The Difference Between Web Design and Web Development

Design focuses on appearance; development addresses architecture

Web development team in office

 Yuri_Arcurs / Getty Images

Many people use the two terms web design and web development interchangeably, but they really do have two very different meanings. If you’re looking for a new job in the web design industry, or if you are someone looking to hire a web professional to build a website for you or your company, you need to know the difference between these two terms and the skillsets that come with them.

What Is Web Design?

Web design is the most common term for professionals in this industry. Oftentimes, when people say they are a "web designer," they refer to a very broad set of skills—one of which is visual design.

The "design" part of this equation deals with the customer-facing or front-end part of the website. A web designer is concerned with how a site looks and how the customers interact with it (they are sometimes also referred to as user experience designers or UX designers).

Good web designers use the principles of design to create a site that looks great. They also understand web usability and how to create sites that are user-friendly. Their designs encourage interactivity because it’s so easy and intuitive to do so. Designers do much more than make a site "look pretty." They truly dictate the usability of a website's interface.

What Is Web Development?

Web development comes in two flavors: Front-end development and back-end development. Some of the skills in these two flavors overlap, but they do have very different purposes in the web design profession.

A front-end developer takes the visual design of a website (whether they created that design or it was handed to them by a visual designer) and builds it in code. A front-end developer uses HTML for the structure of the site, CSS to dictate the visual styles and layout, and perhaps even some Javascript. For some small sites, front-end development may be the only kind of development that is needed for that project. For more complex projects, "back-end" development will come into play.

Back-end development deals with more advanced programming and interactions on web pages. A back-end web developer focuses on how a site works and how the customers get things done on it using certain functionality. This skillset could include working with code that interfaces with a database or creating features like E-commerce shopping carts that connect to online payment processors and more.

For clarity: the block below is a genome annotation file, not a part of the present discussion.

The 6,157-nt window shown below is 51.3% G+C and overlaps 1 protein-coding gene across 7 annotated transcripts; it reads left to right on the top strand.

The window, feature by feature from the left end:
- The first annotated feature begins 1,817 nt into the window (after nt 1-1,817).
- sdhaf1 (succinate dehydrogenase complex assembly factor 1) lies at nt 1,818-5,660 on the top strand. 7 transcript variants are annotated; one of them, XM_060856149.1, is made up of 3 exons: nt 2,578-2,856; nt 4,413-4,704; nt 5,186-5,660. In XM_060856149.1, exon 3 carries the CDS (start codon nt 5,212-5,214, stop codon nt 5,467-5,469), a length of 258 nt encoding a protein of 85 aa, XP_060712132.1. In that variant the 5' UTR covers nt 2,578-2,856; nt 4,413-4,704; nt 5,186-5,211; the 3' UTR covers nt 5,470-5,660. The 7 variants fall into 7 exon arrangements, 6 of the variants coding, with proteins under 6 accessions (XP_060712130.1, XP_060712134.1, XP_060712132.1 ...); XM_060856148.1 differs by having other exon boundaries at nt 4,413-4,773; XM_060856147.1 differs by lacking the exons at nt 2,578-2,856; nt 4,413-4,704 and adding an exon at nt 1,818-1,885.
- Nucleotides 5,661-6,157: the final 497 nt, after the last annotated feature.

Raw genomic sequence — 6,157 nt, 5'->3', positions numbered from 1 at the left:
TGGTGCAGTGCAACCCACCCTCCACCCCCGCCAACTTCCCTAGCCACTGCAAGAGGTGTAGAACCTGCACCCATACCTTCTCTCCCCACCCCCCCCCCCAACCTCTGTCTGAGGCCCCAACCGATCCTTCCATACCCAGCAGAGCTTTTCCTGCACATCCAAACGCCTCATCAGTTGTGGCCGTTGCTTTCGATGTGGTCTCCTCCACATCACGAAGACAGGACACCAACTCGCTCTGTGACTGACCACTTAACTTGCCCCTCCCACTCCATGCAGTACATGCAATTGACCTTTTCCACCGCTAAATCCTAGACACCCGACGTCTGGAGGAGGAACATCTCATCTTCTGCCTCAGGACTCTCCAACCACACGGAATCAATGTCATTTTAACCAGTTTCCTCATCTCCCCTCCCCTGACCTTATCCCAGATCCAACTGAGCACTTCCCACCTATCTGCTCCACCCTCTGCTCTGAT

Good web developers may know how to program CGI and scripts like PHP. They also understand how web forms work and how different software packages and application programming interfaces connect those different kinds of software to create solutions that meet a specific customer's needs. Back-end web developers may also be required to create new functionality from scratch if there are no existing software tools or packages that can be leveraged to meet their clients' needs.

Many People Blur the Lines

While some web professionals specialize or focus on certain areas, many of them blur the lines between different disciplines. They may be most comfortable working with visual designs using programs like Adobe Photoshop, but they may also know something about HTML and CSS and may be able to code some basic pages. Having this cross-knowledge is actually very helpful as it can make you much more marketable in the industry and better at what you do overall.

A visual designer who understands how web pages are built will be better equipped to design those pages and experiences. Similarly, a web developer who has a grasp of the basics of design and visual communication can make smart choices as they code up pages and interactions for their project.

Ultimately, whether you have this cross knowledge or not, when you apply for a job or look for someone to work on your site, you need to know what you’re looking for—web design or web development. The skills you hire for will play a major role in the cost of what you will have to spend to get that work done.

In many cases, design and front-end development for smaller, more straightforward sites will be much less (on an hourly basis) than hiring an advanced back-end coder. For larger sites and projects, you will actually be hiring teams that contain web professionals who cover all of these different disciplines.